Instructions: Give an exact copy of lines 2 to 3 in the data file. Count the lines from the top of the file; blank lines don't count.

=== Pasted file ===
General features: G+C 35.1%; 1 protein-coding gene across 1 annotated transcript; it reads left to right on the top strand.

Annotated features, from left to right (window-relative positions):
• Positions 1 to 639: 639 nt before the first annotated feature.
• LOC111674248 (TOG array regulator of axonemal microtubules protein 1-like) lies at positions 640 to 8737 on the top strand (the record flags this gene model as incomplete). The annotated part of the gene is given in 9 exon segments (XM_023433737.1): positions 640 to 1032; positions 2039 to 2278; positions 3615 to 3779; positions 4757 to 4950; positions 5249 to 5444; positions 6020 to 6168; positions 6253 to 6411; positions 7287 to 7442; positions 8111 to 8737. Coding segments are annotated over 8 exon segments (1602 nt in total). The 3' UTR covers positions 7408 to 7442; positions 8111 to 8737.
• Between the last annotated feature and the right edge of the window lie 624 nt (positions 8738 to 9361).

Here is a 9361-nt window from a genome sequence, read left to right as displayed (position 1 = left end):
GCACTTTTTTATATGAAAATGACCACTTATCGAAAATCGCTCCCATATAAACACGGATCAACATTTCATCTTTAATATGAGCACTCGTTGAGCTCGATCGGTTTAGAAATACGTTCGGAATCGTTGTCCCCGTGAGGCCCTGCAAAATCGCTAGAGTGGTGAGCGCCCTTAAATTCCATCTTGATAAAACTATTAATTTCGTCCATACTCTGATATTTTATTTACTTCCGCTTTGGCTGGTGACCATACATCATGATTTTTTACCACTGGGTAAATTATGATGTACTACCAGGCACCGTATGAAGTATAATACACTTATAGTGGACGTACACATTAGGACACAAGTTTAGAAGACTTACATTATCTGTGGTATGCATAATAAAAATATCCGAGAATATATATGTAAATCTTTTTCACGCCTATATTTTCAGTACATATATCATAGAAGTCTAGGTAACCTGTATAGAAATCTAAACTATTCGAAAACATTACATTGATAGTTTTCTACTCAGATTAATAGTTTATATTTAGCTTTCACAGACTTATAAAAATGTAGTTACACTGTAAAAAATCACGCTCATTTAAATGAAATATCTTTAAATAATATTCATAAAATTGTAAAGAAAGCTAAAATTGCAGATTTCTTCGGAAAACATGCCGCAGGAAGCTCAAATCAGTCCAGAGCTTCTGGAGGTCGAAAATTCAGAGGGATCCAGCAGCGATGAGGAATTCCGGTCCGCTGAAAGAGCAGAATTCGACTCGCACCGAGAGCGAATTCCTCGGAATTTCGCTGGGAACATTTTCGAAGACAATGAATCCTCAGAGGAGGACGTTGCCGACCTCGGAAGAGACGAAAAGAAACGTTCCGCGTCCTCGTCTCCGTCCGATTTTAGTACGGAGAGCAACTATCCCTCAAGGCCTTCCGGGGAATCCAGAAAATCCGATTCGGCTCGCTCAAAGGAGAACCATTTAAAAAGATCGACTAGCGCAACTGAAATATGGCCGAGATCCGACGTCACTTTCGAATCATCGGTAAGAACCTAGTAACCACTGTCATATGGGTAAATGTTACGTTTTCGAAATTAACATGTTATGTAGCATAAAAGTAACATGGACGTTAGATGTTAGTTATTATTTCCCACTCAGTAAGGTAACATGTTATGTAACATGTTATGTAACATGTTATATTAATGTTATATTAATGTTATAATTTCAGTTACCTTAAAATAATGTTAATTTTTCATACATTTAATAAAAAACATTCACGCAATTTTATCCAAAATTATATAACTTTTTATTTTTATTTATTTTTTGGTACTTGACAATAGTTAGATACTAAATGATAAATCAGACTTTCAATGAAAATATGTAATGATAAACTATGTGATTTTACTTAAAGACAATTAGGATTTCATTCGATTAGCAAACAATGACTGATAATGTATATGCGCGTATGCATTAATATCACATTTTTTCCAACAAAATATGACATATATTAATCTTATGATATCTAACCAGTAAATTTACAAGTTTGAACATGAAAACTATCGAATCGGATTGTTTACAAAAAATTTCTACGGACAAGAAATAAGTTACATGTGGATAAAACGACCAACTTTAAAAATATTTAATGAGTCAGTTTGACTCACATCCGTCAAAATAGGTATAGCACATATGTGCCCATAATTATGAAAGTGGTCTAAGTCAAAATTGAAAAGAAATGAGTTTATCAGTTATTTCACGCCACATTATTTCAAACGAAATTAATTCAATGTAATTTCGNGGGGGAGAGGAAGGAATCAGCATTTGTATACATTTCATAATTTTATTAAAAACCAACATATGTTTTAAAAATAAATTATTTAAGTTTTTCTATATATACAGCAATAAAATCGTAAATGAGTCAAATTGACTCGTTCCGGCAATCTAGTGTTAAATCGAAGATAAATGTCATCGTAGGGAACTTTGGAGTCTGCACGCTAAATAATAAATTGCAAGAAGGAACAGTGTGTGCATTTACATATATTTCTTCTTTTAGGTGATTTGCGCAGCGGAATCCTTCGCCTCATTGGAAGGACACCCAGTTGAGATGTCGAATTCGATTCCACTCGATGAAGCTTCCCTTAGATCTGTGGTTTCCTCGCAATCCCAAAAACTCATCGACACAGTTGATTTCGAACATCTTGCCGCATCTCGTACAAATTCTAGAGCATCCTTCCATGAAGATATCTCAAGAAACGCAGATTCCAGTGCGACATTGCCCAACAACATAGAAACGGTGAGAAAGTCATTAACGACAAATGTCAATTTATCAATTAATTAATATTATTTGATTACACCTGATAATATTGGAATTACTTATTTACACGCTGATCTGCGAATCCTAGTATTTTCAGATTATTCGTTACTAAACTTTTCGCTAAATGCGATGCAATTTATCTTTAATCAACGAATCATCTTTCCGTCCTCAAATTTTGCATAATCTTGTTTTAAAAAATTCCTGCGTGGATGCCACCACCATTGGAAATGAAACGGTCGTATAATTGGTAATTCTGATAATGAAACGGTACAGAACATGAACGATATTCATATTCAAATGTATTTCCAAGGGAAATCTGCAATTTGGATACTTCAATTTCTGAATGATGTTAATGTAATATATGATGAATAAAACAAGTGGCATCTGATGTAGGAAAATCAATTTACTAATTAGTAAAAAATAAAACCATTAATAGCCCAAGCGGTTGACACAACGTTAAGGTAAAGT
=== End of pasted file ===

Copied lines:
Annotated features, from left to right (window-relative positions):
• Positions 1 to 639: 639 nt before the first annotated feature.